The maximum allowable speed/acceleration may increase and decrease according to a linear relationship with respect to the distance between the vehicle and other external vehicles. Of course, other non-linear relationships may exist. For example, there may be a curve relationship such that as the distance decreases, the maximum allowable speed/acceleration decreases at a faster rate.

At 208, the maximum allowable speed and/or acceleration is allowed to gradually increase as the vehicle exits the parking space. As the vehicle exits the parking space and the distance from the vehicle to the external object increases, the speed of the vehicle is allowed to gradually increase to reflect the accelerator pedal position. As described above, at step 112, the operator depresses the accelerator pedal and the vehicle accelerates in a limited manner. At step 208, the processor allows the limit on the maximum allowable speed and/or acceleration to be reduced. In other words, during gradual acceleration at 208, the difference between the demanded acceleration (based on the accelerator pedal position) and the actual commanded acceleration is reduced.

The transition between the limited maximum allowable speed and/or acceleration and the removal of such a limitation may be done in dependence of the adjustable distance between the vehicle and the other vehicle. In other words, as the distance between the vehicle and other vehicles increases toward a particular programmable distance, a transition from speed-limited to no-speed-limited may occur. The transition may also occur according to some adjustable time value (e.g., 3 seconds) instead of or in combination with completing the transition according to an adjustable distance (e.g., 20 feet).

At 210, as the vehicle gradually accelerates, at some point the processor provides audible/visual instructions to the operator to control the steering wheel. Such instructions may also be in response to the vehicle having steered to a path that is present in the roadway ahead of the vehicle and unobstructed. Once the operator controls the steering wheel, as determined by the signal received from the steering wheel torque sensor, the vehicle may exit the POA session and have the operator normally control the vehicle.

As an optional step 212, the vehicle may transition to a Lane Keeping Assist (LKA) mode of operation. Activation of this mode of operation may occur as the vehicle exits the parking space and enters the lane, wherein the lane detection camera/sensor 16 may be activated and send a signal to the processor 12. The processor 12 may then send an alert or control the vehicle to keep the vehicle in the traffic lane, as previously discussed.

Referring to fig. 6, a schematic diagram of an automatic steering system is shown. For example, the processor 12 receives signals from the object sensors 14 and sends commands to the automatic steering system and to the powertrain controller 26 to automatically exit the vehicle from the parking space. The processor 12 is located in a vehicle 300, the vehicle 300 including a pair of rotatable wheels 302. The wheels 302 may be the front wheels on the vehicle 300. The vehicle 300 also includes a steering system 304. Steering system 304 has a steering wheel 306 rotatably coupled to wheels 302 by a steering link 308. The steering linkage 308 transmits rotational input to the steering wheel 306 to the wheels 302 and vice versa. Steering linkage 308 may include a steering column that extends from steering wheel 306 to a steering gearbox that connects the tie rod to a knuckle (not shown) to which a hub and bearing assembly (not shown) may be mounted to connect wheels 302 to steering wheel 306.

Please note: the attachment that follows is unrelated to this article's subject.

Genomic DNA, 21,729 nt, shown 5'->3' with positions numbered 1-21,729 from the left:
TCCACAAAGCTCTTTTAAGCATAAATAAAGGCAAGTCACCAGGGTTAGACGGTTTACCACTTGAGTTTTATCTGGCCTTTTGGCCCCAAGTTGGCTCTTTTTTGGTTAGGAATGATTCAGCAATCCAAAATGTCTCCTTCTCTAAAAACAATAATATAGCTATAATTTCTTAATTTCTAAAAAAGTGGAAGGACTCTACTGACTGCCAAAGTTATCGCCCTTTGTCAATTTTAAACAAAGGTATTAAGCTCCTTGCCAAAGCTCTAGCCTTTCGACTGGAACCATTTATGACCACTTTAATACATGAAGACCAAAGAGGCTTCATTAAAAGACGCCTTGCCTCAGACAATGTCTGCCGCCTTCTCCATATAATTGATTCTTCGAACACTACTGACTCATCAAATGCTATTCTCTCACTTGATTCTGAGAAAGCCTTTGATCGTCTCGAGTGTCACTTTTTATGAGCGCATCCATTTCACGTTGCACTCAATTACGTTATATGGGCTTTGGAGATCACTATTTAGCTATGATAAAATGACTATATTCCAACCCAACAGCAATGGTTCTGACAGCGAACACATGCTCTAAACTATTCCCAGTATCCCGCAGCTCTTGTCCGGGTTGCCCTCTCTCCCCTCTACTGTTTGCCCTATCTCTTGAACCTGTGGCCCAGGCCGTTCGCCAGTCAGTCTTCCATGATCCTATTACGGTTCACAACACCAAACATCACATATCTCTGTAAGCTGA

The steering linkage 308 (specifically, the steering gearbox) may provide mechanical advantage from the steering wheel 306 to the wheels 302. The mechanical advantage of the steering link 308 is that the steering wheel 306 can turn through many turns in a single direction while the wheels 302 pivot less than 180 degrees in a single direction from a maximum left turn pivot to a maximum right turn pivot, or vice versa. The steering linkage 308 is shown here schematically as a rack and pinion steering gearbox, but any other steering gearbox may be used. The steering linkage 308 may also provide a variable steering gear ratio such that the rate of pivoting of the wheels 302 is increased or decreased near a straight-ahead position (such as on large heavy vehicles) or at the end of a left or right hand steering range (such as on smaller cars and passenger cars).

A power steering motor 310 may be coupled to the steering linkage 308 and used to assist in the rotation of the wheels 302. The power steering motor 310 is configured to provide torque to the steering system to turn the wheels 302 on the vehicle 300. The power steering motor 310 may be an electronic power assist motor for providing power assist to assist in turning the wheels 302 when the driver turns the steering wheel 306, or may be a motor that is fully capable of performing an auto park event, wherein the motor 310 turns the wheels 302 while the vehicle performs an automated computer controlled drive-out parking event, as described above. In other words, during an auto-park event as described above, when exiting the parking space, a signal is sent to the steering wheel controller 30, which in turn controls the operation of the motor 310 to rotate the wheels.